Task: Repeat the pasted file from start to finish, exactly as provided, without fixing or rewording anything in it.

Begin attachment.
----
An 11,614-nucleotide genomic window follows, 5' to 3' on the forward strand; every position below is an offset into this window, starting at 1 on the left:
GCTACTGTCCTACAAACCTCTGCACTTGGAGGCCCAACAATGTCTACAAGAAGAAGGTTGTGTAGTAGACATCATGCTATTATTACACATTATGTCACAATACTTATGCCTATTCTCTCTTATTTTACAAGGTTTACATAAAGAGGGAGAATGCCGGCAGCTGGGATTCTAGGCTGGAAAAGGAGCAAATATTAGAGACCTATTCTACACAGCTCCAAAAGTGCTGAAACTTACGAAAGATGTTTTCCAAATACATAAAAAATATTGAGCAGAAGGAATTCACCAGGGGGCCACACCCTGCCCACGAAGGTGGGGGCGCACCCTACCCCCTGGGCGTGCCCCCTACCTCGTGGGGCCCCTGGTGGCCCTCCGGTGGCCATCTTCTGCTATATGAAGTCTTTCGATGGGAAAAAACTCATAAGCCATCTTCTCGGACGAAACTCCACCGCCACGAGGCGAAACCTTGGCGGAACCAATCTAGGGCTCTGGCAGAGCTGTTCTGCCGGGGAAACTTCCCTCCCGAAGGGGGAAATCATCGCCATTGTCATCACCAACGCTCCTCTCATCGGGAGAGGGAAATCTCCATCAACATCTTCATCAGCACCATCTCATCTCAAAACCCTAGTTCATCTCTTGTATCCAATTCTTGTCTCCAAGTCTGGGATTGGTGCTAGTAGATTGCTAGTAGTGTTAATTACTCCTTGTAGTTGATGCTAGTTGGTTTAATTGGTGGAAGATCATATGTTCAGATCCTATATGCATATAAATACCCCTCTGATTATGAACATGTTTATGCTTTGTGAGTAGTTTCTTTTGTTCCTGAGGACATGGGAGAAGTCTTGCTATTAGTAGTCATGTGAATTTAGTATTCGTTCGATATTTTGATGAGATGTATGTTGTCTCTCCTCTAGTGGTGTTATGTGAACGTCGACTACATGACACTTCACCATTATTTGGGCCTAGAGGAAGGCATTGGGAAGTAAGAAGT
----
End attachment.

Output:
An 11,614-nucleotide genomic window follows, 5' to 3' on the forward strand; every position below is an offset into this window, starting at 1 on the left:
GCTACTGTCCTACAAACCTCTGCACTTGGAGGCCCAACAATGTCTACAAGAAGAAGGTTGTGTAGTAGACATCATGCTATTATTACACATTATGTCACAATACTTATGCCTATTCTCTCTTATTTTACAAGGTTTACATAAAGAGGGAGAATGCCGGCAGCTGGGATTCTAGGCTGGAAAAGGAGCAAATATTAGAGACCTATTCTACACAGCTCCAAAAGTGCTGAAACTTACGAAAGATGTTTTCCAAATACATAAAAAATATTGAGCAGAAGGAATTCACCAGGGGGCCACACCCTGCCCACGAAGGTGGGGGCGCACCCTACCCCCTGGGCGTGCCCCCTACCTCGTGGGGCCCCTGGTGGCCCTCCGGTGGCCATCTTCTGCTATATGAAGTCTTTCGATGGGAAAAAACTCATAAGCCATCTTCTCGGACGAAACTCCACCGCCACGAGGCGAAACCTTGGCGGAACCAATCTAGGGCTCTGGCAGAGCTGTTCTGCCGGGGAAACTTCCCTCCCGAAGGGGGAAATCATCGCCATTGTCATCACCAACGCTCCTCTCATCGGGAGAGGGAAATCTCCATCAACATCTTCATCAGCACCATCTCATCTCAAAACCCTAGTTCATCTCTTGTATCCAATTCTTGTCTCCAAGTCTGGGATTGGTGCTAGTAGATTGCTAGTAGTGTTAATTACTCCTTGTAGTTGATGCTAGTTGGTTTAATTGGTGGAAGATCATATGTTCAGATCCTATATGCATATAAATACCCCTCTGATTATGAACATGTTTATGCTTTGTGAGTAGTTTCTTTTGTTCCTGAGGACATGGGAGAAGTCTTGCTATTAGTAGTCATGTGAATTTAGTATTCGTTCGATATTTTGATGAGATGTATGTTGTCTCTCCTCTAGTGGTGTTATGTGAACGTCGACTACATGACACTTCACCATTATTTGGGCCTAGAGGAAGGCATTGGGAAGTAAGAAGT